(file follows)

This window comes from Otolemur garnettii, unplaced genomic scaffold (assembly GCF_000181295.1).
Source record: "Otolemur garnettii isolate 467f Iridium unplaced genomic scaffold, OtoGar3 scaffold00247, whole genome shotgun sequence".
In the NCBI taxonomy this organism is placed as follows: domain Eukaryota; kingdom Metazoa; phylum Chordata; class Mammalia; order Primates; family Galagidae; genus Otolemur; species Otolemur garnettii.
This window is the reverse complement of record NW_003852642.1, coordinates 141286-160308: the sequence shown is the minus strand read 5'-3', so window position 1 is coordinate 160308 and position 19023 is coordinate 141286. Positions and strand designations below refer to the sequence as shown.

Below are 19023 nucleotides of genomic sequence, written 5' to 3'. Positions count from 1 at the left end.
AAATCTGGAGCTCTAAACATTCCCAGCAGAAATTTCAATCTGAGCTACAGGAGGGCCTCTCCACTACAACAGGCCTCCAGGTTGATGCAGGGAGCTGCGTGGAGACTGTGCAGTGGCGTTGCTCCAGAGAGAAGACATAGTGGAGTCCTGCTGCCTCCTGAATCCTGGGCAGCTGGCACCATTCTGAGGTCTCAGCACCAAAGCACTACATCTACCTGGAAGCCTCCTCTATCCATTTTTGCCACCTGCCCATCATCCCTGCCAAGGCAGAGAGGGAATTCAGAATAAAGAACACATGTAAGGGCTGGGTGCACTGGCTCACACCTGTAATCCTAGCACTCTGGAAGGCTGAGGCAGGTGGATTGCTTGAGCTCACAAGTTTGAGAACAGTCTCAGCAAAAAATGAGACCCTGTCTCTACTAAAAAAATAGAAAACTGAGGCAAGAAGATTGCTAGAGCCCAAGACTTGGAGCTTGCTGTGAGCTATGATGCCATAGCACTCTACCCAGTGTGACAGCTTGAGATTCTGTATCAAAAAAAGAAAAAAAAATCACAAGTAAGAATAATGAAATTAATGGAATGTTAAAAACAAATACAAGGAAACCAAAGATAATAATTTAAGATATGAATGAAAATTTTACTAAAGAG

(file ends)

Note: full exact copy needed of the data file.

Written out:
This window comes from Otolemur garnettii, unplaced genomic scaffold (assembly GCF_000181295.1).
Source record: "Otolemur garnettii isolate 467f Iridium unplaced genomic scaffold, OtoGar3 scaffold00247, whole genome shotgun sequence".
In the NCBI taxonomy this organism is placed as follows: domain Eukaryota; kingdom Metazoa; phylum Chordata; class Mammalia; order Primates; family Galagidae; genus Otolemur; species Otolemur garnettii.
This window is the reverse complement of record NW_003852642.1, coordinates 141286-160308: the sequence shown is the minus strand read 5'-3', so window position 1 is coordinate 160308 and position 19023 is coordinate 141286. Positions and strand designations below refer to the sequence as shown.

Below are 19023 nucleotides of genomic sequence, written 5' to 3'. Positions count from 1 at the left end.
AAATCTGGAGCTCTAAACATTCCCAGCAGAAATTTCAATCTGAGCTACAGGAGGGCCTCTCCACTACAACAGGCCTCCAGGTTGATGCAGGGAGCTGCGTGGAGACTGTGCAGTGGCGTTGCTCCAGAGAGAAGACATAGTGGAGTCCTGCTGCCTCCTGAATCCTGGGCAGCTGGCACCATTCTGAGGTCTCAGCACCAAAGCACTACATCTACCTGGAAGCCTCCTCTATCCATTTTTGCCACCTGCCCATCATCCCTGCCAAGGCAGAGAGGGAATTCAGAATAAAGAACACATGTAAGGGCTGGGTGCACTGGCTCACACCTGTAATCCTAGCACTCTGGAAGGCTGAGGCAGGTGGATTGCTTGAGCTCACAAGTTTGAGAACAGTCTCAGCAAAAAATGAGACCCTGTCTCTACTAAAAAAATAGAAAACTGAGGCAAGAAGATTGCTAGAGCCCAAGACTTGGAGCTTGCTGTGAGCTATGATGCCATAGCACTCTACCCAGTGTGACAGCTTGAGATTCTGTATCAAAAAAAGAAAAAAAAATCACAAGTAAGAATAATGAAATTAATGGAATGTTAAAAACAAATACAAGGAAACCAAAGATAATAATTTAAGATATGAATGAAAATTTTACTAAAGAG